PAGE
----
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Environment Canterbury welcomes second report from Land and Water Forum

Published: 18/05/2012 2:48 p.m. 

Environment Canterbury has welcomed the second report from the Land and Water Forum, released on Friday May 18, which aligns well with the collaborative approach being implemented via the Canterbury Water Management Strategy.

“This report from the Land and Water Forum addresses how to deal more effectively with the complex and difficult issues around water management in New Zealand,” said Environment Commissioner Tom Lambie.

“It represents the consensus view from a wide range of organisations on how we can make better progress in water management in New Zealand.

“There is widespread public concern about the state of our waterways and how we are going to facilitate economic and community development while protecting and restoring the health and quality of our streams, rivers, lakes and wetlands.”

The Land and Water Forum was set up in 2009 and includes around 60 organisations and five iwi – representing a wide range of viewpoints – with an interest in land-use and water management. This includes the agri-business sector, Maori interests, environmentalists, power companies, tourism and recreation, community representatives, as well as central, regional and local government and science and research organisations.

“The approach has been to find what we agree on – and there is a surprising amount – around water management. We have used a collaborative process to develop more detailed recommendations on what needs to be done, following on from the blueprint for water management set out in the Forum’s first report in 2010.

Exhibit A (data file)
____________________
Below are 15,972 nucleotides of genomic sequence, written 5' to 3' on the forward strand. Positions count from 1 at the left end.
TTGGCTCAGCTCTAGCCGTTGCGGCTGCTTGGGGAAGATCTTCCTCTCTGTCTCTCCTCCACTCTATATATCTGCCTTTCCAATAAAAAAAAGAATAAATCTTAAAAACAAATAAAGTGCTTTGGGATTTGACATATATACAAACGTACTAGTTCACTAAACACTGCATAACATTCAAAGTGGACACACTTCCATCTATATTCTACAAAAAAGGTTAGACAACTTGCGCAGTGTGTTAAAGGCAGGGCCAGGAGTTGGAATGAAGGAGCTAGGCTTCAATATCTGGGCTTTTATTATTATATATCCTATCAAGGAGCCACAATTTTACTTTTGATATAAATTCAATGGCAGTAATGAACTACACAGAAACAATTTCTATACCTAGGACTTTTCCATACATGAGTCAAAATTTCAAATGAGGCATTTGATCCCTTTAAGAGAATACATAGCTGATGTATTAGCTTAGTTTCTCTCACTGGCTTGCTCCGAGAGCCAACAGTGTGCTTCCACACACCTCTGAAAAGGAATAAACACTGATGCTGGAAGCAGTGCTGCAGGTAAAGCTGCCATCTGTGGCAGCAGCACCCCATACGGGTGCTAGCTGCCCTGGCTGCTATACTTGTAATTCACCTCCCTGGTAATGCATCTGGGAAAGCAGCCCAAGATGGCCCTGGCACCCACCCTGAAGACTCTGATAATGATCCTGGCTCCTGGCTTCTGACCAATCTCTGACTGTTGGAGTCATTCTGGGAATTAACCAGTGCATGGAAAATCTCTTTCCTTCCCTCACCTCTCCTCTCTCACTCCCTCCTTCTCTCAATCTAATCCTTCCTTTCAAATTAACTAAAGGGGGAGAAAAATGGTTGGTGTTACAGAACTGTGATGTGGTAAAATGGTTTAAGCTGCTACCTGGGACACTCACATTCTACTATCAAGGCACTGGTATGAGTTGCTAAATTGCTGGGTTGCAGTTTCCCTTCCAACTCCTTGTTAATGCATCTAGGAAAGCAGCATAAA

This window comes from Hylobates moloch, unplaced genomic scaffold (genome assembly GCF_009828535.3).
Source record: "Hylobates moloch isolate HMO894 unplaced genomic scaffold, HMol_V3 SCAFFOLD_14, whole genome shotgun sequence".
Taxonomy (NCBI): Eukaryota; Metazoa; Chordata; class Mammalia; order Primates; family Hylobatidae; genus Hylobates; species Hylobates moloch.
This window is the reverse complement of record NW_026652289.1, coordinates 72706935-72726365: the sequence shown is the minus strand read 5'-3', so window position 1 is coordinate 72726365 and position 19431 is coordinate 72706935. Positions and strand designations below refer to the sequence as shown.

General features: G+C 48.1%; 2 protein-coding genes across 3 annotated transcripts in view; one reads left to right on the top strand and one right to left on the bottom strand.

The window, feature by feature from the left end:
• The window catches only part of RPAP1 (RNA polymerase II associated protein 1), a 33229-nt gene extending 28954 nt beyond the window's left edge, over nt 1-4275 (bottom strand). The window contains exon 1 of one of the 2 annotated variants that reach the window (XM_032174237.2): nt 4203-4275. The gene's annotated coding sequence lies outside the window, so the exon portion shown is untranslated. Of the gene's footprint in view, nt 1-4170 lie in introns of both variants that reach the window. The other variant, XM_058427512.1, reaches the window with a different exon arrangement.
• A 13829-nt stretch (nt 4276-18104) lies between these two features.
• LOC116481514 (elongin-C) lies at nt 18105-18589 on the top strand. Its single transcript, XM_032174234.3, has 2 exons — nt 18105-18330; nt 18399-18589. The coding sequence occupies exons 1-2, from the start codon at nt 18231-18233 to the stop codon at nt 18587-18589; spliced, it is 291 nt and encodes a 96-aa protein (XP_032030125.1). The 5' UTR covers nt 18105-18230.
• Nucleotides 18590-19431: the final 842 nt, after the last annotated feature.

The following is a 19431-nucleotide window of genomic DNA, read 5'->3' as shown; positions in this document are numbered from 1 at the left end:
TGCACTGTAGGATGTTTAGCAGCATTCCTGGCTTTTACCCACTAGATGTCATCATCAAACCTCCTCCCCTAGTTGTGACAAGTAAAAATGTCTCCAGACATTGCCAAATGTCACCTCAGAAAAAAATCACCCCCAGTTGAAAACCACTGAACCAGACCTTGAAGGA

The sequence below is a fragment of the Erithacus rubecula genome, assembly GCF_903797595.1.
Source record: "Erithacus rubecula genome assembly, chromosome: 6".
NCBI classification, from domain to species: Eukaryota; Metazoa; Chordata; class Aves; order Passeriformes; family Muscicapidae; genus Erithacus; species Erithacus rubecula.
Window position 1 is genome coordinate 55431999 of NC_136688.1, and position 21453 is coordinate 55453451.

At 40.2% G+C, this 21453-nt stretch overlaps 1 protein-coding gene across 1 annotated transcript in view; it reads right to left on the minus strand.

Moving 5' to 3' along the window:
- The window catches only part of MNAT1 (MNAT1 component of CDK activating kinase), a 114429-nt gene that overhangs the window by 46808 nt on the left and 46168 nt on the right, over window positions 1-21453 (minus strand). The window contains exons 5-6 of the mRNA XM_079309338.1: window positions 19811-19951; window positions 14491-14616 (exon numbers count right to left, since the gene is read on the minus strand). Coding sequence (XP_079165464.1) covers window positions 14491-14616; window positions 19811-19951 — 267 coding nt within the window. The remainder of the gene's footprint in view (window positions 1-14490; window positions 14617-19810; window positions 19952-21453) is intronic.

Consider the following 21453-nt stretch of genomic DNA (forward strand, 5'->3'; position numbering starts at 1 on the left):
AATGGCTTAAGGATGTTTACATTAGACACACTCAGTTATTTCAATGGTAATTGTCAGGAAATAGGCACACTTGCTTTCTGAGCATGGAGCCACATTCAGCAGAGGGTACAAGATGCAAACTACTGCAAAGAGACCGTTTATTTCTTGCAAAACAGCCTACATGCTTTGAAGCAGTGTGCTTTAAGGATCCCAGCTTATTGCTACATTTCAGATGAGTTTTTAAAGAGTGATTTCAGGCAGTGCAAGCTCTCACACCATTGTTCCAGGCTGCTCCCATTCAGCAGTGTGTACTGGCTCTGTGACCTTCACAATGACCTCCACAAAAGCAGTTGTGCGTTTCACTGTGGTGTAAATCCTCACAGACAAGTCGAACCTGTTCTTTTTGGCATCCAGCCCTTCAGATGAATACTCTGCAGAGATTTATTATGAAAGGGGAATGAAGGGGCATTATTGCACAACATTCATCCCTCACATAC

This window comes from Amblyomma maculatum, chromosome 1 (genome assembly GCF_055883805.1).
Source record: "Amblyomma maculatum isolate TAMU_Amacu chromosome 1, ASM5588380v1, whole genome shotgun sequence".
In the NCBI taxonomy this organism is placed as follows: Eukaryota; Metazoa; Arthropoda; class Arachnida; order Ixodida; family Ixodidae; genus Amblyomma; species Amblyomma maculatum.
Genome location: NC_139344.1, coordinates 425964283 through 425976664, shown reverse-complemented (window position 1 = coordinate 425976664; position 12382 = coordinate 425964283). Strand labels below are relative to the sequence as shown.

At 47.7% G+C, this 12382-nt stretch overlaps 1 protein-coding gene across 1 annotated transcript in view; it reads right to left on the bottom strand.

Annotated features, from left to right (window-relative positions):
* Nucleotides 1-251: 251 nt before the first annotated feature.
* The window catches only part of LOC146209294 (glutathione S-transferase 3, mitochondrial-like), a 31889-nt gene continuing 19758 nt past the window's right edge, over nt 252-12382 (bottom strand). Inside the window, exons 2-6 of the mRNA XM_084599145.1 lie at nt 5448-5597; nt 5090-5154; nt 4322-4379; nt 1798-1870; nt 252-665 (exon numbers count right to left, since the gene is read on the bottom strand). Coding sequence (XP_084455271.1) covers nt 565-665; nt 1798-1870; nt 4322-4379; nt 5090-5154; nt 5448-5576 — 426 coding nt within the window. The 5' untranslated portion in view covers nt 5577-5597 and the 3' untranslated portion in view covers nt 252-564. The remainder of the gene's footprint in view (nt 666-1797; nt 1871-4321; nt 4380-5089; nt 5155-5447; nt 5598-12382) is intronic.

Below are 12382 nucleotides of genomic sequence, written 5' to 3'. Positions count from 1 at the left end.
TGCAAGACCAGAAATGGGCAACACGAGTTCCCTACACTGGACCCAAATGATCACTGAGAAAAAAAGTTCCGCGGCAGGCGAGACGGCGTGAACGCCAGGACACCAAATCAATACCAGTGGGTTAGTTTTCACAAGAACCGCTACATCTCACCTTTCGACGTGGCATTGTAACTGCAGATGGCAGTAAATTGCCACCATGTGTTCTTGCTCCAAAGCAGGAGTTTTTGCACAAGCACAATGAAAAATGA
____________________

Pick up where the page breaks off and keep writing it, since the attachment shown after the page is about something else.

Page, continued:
“Every person and organisation involved in the Land and Water Forum has shown an ongoing willingness to engage, a depth of understanding of the viewpoints of others, and a maturity that marks a positive change from how water issues have been dealt with in the past.”

The recommendations of the second report include that water must be managed for the values dear to all New Zealanders. Over time water quality must be maintained and improved, and outstanding water bodies protected.

The Forum also agreed the Government should set bottom lines for water quality across the country, taking into account the different water body types.

“In Canterbury we are well on track to set interim limits for water quality and quantity via a new Land and Water Regional Plan. Setting limits is also a requirement under the Government’s National Policy Statement on Freshwater Management.

“We are also empowering local communities to set objectives and limits for their catchments via the ten zone committees set up under the Canterbury Water Management Strategy, which is a key recommendation in the Forum’s second report.”

The report recommends collaborative processes – such as the Canterbury Water Management Strategy – “because they identify win-wins and produce more enduring outcomes – with community buy-in”.

The Land and Water Forum will now work on how to manage within water quality and quantity limits, including allocation limits. This work will be presented as the Forum’s third report, expected by the end of the year.

“How to manage within limits is the focus for Environment Canterbury,” said Tom Lambie.

“The key to success in managing to limits is how Environment Canterbury is working with the farming community in achieving positive environmental outcomes while retaining the productive capacity of the land.

“We look forward to the continuing work of the Land and Water Forum and congratulate everyone involved for producing a very significant report which will shape the way we deal with water management issues for decades to come.”

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